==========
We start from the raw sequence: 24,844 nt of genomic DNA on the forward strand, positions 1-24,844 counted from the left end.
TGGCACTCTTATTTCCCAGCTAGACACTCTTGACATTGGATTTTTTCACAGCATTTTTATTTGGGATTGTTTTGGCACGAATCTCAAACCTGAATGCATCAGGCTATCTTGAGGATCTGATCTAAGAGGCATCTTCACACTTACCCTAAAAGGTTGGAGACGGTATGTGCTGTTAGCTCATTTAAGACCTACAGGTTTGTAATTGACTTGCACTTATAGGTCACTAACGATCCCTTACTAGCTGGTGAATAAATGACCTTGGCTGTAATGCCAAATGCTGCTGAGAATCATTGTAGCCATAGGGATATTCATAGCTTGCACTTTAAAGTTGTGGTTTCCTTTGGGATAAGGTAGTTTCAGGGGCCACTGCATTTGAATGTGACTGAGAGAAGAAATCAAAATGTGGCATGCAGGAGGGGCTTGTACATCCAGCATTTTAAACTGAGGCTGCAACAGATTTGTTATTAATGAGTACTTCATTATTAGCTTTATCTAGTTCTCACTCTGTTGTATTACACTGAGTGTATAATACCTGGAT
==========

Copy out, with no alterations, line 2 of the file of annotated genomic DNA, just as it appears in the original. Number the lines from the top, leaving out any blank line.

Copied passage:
TGGCACTCTTATTTCCCAGCTAGACACTCTTGACATTGGATTTTTTCACAGCATTTTTATTTGGGATTGTTTTGGCACGAATCTCAAACCTGAATGCATCAGGCTATCTTGAGGATCTGATCTAAGAGGCATCTTCACACTTACCCTAAAAGGTTGGAGACGGTATGTGCTGTTAGCTCATTTAAGACCTACAGGTTTGTAATTGACTTGCACTTATAGGTCACTAACGATCCCTTACTAGCTGGTGAATAAATGACCTTGGCTGTAATGCCAAATGCTGCTGAGAATCATTGTAGCCATAGGGATATTCATAGCTTGCACTTTAAAGTTGTGGTTTCCTTTGGGATAAGGTAGTTTCAGGGGCCACTGCATTTGAATGTGACTGAGAGAAGAAATCAAAATGTGGCATGCAGGAGGGGCTTGTACATCCAGCATTTTAAACTGAGGCTGCAACAGATTTGTTATTAATGAGTACTTCATTATTAGCTTTATCTAGTTCTCACTCTGTTGTATTACACTGAGTGTATAATACCTGGAT